Warren Buffett once mentioned in a TV interview that he doesn’t listen to podcasts because he can’t consume the content as fast as he can read. He reads 20–25 books a week. Imagine that. That’s more than what most people read in a year. But then again, Warren is not like most people. Charlie Munger, his business partner at Berkshire and who reads equally voraciously, once quipped that his grandchildren called him a book with a couple of legs sticking out.
They value tremendously the time to just sit, read and think all day.
We both insist on a lot of time being available almost every day to just sit and think. That is very uncommon in American business. We read and think.
I like to think about the number of books they both read as a reminder that I can always do better and to inspire me. They are the ultimate example of learning machines.
The first thing is to make a conscious choice to prioritize learning and finding ways to make as much time available for reading and learning as possible. I’ll show you some cool hacks to take advantage of your idle time.
The reason Warren and Charlie read so much is because they prioritize this above all else and keep their calendars clear so that they can focus on just this one activity of sitting and reading instead of having every minute jam packed with meetings.
Once you’ve chosen to make learning a priority, it’s a good idea to remind yourself about this in the mornings until it becomes more habitual. You’ll be more mindful about your time. This can come in handy when you start spending time mindlessly on an activity.
I’ve seen hours disappear when I’m playing PS4 games. While I do enjoy playing games, I don’t value it so much that I’d want to consciously spend 3+ hours straight on it compared to reading/writing, dinner out with friends or just going for a walk in the park.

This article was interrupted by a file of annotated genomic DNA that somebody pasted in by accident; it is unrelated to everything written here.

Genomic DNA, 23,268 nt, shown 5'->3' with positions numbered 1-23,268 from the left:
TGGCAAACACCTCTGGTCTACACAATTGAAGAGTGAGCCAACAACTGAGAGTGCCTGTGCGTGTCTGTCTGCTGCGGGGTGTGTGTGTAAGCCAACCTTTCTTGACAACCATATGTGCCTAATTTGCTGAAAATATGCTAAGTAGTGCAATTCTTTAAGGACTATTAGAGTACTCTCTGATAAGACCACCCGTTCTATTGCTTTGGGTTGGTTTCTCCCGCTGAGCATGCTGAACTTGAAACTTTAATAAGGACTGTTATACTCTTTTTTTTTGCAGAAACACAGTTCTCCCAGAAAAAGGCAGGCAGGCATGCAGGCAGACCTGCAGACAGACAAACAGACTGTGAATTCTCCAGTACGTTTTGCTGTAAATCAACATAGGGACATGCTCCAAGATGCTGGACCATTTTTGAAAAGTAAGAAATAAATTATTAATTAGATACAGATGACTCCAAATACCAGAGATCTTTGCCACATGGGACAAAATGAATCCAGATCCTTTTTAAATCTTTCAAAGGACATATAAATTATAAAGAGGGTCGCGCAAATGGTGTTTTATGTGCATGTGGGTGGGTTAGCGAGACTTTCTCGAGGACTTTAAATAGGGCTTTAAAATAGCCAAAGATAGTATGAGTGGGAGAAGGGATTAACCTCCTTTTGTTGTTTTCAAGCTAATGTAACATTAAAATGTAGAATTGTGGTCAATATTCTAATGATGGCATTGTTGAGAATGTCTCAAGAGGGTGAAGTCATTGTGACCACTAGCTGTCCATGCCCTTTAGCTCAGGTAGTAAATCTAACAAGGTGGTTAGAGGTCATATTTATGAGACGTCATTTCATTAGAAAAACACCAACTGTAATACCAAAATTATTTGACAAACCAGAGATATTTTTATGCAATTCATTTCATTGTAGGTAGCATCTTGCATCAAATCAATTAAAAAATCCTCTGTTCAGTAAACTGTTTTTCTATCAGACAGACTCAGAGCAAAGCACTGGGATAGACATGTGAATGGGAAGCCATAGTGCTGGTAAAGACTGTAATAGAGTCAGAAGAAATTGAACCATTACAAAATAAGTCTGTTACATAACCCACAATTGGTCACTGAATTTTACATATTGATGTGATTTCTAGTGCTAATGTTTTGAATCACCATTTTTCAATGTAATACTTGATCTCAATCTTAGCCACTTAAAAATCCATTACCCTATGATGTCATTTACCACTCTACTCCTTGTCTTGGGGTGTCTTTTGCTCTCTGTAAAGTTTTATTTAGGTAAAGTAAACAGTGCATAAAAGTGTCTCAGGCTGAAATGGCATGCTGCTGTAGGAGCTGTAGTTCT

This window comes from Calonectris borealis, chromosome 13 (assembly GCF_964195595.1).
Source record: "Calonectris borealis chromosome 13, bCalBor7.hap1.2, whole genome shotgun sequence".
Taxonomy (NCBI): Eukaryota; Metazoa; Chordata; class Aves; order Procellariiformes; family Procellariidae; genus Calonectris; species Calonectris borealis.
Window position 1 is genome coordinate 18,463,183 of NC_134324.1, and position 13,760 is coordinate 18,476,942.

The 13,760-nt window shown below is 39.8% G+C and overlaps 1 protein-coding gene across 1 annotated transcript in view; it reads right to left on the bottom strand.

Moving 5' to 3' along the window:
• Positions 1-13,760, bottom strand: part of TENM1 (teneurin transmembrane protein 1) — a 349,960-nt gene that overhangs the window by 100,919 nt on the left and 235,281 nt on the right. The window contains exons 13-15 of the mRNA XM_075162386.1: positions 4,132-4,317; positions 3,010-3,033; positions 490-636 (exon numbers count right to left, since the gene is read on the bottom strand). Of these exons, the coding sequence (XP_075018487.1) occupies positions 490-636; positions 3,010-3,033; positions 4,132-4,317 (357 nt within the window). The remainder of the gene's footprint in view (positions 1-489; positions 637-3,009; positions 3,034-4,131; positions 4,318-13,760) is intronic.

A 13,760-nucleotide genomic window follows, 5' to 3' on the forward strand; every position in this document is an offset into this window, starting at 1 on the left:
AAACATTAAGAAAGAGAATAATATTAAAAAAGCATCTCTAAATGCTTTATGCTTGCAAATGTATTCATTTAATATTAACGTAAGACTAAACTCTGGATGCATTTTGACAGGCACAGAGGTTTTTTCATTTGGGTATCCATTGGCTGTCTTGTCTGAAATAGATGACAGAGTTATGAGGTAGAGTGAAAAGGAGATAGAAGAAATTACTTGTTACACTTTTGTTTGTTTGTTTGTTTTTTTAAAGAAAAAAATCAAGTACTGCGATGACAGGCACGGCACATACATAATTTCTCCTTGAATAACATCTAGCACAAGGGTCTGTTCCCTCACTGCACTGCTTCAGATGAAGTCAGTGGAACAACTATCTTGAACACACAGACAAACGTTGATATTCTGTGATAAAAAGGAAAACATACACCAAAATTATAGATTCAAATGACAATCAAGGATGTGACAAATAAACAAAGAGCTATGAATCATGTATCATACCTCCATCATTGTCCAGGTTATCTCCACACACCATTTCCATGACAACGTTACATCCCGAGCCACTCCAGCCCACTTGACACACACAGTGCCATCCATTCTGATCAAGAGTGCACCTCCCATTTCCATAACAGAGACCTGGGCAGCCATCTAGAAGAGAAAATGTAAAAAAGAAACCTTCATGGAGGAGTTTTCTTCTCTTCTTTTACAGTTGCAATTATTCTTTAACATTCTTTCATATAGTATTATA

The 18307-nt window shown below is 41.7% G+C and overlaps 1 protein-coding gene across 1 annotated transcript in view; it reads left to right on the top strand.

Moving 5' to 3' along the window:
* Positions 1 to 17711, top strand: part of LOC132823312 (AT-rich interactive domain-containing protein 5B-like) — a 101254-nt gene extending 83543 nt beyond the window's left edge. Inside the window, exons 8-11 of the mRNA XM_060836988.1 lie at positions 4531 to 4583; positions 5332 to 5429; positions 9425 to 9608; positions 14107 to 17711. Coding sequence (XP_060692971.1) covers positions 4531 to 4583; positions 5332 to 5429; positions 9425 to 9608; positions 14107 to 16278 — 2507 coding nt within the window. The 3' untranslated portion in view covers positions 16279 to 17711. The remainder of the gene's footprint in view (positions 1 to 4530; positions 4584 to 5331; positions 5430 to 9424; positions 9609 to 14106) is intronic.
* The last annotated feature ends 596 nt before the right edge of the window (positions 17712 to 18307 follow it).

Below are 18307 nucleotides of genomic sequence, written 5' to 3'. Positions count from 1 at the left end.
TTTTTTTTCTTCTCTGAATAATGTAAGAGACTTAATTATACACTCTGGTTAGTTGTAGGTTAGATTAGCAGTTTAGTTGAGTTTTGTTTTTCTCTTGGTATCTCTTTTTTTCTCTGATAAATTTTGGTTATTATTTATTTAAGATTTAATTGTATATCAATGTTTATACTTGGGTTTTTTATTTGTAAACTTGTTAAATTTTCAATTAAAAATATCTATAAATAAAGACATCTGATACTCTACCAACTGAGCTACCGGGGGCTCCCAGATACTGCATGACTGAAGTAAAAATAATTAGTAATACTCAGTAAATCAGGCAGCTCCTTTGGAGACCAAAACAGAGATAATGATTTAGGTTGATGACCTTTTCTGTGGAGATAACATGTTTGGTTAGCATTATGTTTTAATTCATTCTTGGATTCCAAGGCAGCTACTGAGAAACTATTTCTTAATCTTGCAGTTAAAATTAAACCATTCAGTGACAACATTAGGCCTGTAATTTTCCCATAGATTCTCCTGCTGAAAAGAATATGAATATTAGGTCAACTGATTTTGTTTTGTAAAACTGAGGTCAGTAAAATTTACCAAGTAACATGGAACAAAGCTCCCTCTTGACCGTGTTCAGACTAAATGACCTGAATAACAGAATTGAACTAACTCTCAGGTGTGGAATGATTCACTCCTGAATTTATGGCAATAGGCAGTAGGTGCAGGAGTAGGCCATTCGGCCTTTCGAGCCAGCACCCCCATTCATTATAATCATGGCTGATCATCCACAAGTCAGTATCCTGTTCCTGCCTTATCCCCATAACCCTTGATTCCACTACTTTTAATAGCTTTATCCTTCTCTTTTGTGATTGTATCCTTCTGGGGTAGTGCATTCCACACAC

You can figure out how much of a priority reading is for you relative to your other activities and commitments. You may value cooking and spending time with loved ones much more than reading, for instance, and so you should spend your time accordingly.
In my own daily routines, I read the FT, WSJ, the Economist, a bunch of blogs plus a few different books (I start my day with Meditations by Marcus Aurelius). At the moment, I’m reading around 2–3 books a week, cover to cover. I’ll read the FT and WSJ while I’m on the bike machine (I prefer the bike machine over treadmills since it’s harder for me to focus on listening and I can also read). These papers are published Monday to Saturday so for Sunday, I’ll read the Economist (a weekly paper).
However, being the Asian that I am, I felt there was some room for improvement. Especially if I’m going to get anywhere near where Buffett’s at, I’ll need to literally 10x the amount I’m learning.
So I started thinking carefully about all the time that I spend elsewhere, the time that I doesn’t seem very significant. For instance, the time spent waiting in line, in the toilet, on a Lime scooter, biking, in an Uber, while waiting at a cafe for a friend to arrive.
Instead of just mindlessly scrolling Facebook or Instagram during these short time gaps, this is a great period to listen to audio books, podcasts, read an article or just meditate.
We all have the same 24 hours in a day. Take stock of how you’re spending time on a day to day basis. I’m not saying to stop watching Netflix or social media. It’s equally important to be able to unwind and spend quality time with friends and family. What I am saying is to take note when you start doing things mindlessly.
One of my favourite learning hacks is to listen to audio at 3x speed. This has been an absolute game changer in terms of my overall learning progress.
The 4 reasons why I love audio:
- It’s easily accessible. You don’t need to carry a book and you have a whole world of content that you can listen to with just a tap. I like reading multiple books at the same time instead of one at a time. What I listen to will depend on my mood, since sometimes I’d prefer biography and other times, business or history. For me to take advantage of the gap times (e.g. waiting in line), I only need to whip out my iPhone from my pocket, instead of a kindle or multiple books from my backpack, and I can start immediately. Since I’ve usually got my earphones in, it takes me only a few seconds to resume whatever I was listening to.